RPA is especially suited for automating processes in warehouses, logistics centers, and factories with frequent tool changes and/or small batch sizes. A single cobot can be used to perform a variety of processes, improving the ROI of the cobot. That can be especially important in small- to medium-sized operations. The combination of RPA and cobots can eliminate monotonous, time-consuming, and unpleasant process steps and improve worker morale and productivity. However, whether considering software bots or cobots, RPA is not a perfect solution for all applications.
RPA is Not a Panacea
There are no industry standards for RPA. That lack of standardization can be a serious weakness. Without a well-considered RPA strategy, islands of RPA solutions can emerge that will limit the scalability of RPA across an organization and cause the reduction in ROI from using RPA. The lack of interoperability and compatibility of RPA solutions from different vendors means that RPA solutions need to be managed strategically and centralized. RPA is expected to bring scalability as well as agility to an operation. Agility is readily achieved using most RPA tools. Achieving scalability is not as easy.
Process mining and discovery tools for the development of software bots vary from vendor to vendor, and the results are generally not compatible. Accurate and efficient tools are needed to identify the best opportunities for RPA development. Process automation opportunities are specified in different ways by current process discovery tools. Manual intervention is often required to use the results of process discovery tools, increasing the time and cost associated with finding processes that are suitable candidates for RPA software bots.
Similarly, RPA programming tools and methods used with cobots vary from one supplier to another. Further complicating RPA deployments, different RPA platforms can be better suited to specific applications. The needs of early adopters of RPA may not align with the longer-term uses needed to support scalability across the organization.
RPA is designed for use in rule-based activities and is not generally suited to processes or activities that:
- Have frequently changing rules
- Are not completely rule-based
- Are complex with multiple interactions and sub-processes
- Cannot be performed without user intervention and cognitive inputs
When Rules Are Not Enough
RPA is well-suited for developing software bots or programming cobots for specific routine tasks or following processes defined by an end-user. Adding AI/ML to RPA results in IPA bots that can adapt to changing environments. IPA can add capabilities such as exception handling to basic RPA processes.
Giving software bots and cobots AI/ML tools can also imbue them with an ability to handle limited cognitive activities, including:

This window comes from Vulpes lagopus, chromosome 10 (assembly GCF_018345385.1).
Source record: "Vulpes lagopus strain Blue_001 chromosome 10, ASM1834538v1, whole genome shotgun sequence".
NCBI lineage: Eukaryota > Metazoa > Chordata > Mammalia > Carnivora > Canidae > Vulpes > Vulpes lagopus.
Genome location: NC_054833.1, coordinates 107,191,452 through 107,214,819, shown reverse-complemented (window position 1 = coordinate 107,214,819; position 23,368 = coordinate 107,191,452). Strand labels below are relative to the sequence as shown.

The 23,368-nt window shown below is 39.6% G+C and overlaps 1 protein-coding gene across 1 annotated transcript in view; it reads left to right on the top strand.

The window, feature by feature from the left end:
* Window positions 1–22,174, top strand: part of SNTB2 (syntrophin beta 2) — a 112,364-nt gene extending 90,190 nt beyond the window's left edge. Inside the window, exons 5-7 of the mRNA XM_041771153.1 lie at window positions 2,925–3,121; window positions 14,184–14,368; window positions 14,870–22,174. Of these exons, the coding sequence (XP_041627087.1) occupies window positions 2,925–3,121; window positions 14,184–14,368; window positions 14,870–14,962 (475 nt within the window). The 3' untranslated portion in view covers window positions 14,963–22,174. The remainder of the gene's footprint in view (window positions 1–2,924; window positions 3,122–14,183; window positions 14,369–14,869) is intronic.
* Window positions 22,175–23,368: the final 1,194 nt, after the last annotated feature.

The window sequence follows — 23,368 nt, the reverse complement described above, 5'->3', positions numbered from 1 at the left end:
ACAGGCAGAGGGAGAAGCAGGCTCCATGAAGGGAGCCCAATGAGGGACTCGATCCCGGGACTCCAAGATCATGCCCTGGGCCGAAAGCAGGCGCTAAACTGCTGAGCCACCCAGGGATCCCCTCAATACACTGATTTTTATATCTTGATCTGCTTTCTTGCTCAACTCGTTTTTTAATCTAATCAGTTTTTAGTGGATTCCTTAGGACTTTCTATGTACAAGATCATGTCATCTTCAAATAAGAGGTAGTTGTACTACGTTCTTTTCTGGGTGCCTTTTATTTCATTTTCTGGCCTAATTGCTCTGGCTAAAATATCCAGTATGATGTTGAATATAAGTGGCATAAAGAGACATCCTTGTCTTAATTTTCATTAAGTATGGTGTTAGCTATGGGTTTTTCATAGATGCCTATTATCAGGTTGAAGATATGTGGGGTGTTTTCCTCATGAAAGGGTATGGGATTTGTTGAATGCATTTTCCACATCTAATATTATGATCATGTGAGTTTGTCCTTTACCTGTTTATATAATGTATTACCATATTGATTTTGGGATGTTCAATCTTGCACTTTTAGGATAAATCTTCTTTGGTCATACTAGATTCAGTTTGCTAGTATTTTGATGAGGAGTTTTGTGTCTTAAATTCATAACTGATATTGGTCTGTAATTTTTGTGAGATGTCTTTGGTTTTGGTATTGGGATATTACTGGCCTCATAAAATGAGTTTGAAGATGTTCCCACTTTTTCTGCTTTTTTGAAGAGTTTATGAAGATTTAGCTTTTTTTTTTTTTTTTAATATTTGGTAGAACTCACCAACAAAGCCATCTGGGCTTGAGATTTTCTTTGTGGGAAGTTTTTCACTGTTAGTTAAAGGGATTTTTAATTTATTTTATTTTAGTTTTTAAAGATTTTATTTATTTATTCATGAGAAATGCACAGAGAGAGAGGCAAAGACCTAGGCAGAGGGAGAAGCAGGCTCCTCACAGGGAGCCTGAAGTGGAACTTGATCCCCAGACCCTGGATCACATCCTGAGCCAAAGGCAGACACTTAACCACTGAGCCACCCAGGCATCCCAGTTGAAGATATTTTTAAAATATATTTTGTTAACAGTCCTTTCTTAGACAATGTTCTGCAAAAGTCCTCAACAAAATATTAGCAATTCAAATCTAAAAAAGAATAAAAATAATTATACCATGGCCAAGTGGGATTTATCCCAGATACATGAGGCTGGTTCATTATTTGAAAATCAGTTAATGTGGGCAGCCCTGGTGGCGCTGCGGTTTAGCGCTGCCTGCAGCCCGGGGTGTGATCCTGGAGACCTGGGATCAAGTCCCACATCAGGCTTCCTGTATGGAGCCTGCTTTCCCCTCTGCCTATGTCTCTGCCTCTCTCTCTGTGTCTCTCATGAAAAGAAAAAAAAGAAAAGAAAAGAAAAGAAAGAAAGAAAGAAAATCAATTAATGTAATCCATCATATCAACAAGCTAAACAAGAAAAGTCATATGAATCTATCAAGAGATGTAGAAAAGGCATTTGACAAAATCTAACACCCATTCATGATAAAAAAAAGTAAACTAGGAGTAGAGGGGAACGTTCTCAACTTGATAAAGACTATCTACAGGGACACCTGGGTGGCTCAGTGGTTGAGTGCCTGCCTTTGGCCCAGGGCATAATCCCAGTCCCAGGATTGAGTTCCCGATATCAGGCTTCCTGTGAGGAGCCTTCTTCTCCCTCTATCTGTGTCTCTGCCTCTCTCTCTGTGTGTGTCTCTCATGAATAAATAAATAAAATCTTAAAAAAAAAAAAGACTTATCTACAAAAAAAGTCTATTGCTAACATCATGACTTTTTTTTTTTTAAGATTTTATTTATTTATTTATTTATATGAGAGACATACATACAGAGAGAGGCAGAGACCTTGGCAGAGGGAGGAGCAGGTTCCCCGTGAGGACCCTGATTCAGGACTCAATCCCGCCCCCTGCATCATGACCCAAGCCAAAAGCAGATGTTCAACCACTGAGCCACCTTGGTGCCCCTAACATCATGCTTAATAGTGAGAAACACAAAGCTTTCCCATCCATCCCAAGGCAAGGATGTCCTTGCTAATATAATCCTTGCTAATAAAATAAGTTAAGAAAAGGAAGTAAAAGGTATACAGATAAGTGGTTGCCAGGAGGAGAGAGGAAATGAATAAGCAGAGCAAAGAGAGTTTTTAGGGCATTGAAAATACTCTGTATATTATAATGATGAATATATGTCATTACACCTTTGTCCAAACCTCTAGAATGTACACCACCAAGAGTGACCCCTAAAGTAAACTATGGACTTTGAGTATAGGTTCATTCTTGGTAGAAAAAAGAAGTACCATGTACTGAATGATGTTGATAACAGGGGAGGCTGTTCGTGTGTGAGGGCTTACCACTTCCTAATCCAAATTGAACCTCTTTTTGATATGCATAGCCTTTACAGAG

- Understanding semi-structured or unstructured data
- Visualizing screens such as virtual desktops
- Reading written characters or 2D barcodes
- Recognizing speech and having chats on focused topics
The addition of AI/ML can result in interactive software bots or cobots making rudimentary decisions and interacting with other bots and people. AI/ML are also being employed with process mining and discovery processes to identify new ranges of automation opportunities to scale robust automated networks across organizations.
The development of IPA is another step toward CA. IPA bots are task-focused based on rules, with the addition of some knowledge derived from AI and ML to improve task performance over time. Cyber-physical systems and the IIoT enable the IPA bots of Industry 4.0. IPA bot development prioritizes process automation with minimal human involvement.
Industry 5.0 will extend beyond today's cyber-physical systems and bring people back into the picture. It adds opportunities for complex interactions between machines and humans. CA is expected to emerge in Industry 5.0 and will be knowledge-based and behavior-oriented. CA will move beyond the rules and task limitations of RPA and IPA. CA will mimic human behavior and enable machines to interact with people. Realtime signal processing and AI/ML for speech and image recognition will be among the key differentiators of CA systems.
CA is still a nascent concept to combine tools such as natural language processing, image processing, pattern recognition, and contextual analyses to understand dynamic environments, enabling bots and machines that are self-teaching, can autonomously learn new activities, interact with people naturally, and can modify their behavior in real-time.
RPA and IPA enable users and operators to implement rules-based software bots and cobots without support from software engineers. The uses of RPA and IPA extend from back-office processes to manufacturing, warehouse, and logistics operations. These technologies can free people from routine, repetitive, and mundane tasks and allow them to focus on higher-value activities involving creativity, analysis, and decision making.
RPA and IPA bots are not suited for all activities, and the use of process mining and discovery tools can help identify the best deployment opportunities. The lack of standardization is an important consideration when selecting the best RPA/IPA tools for a given organization. As Industry 5.0 emerges in the future, IPA bots are expected to evolve into CA systems that enable dynamic collaboration between robots and people, further boosting productivity.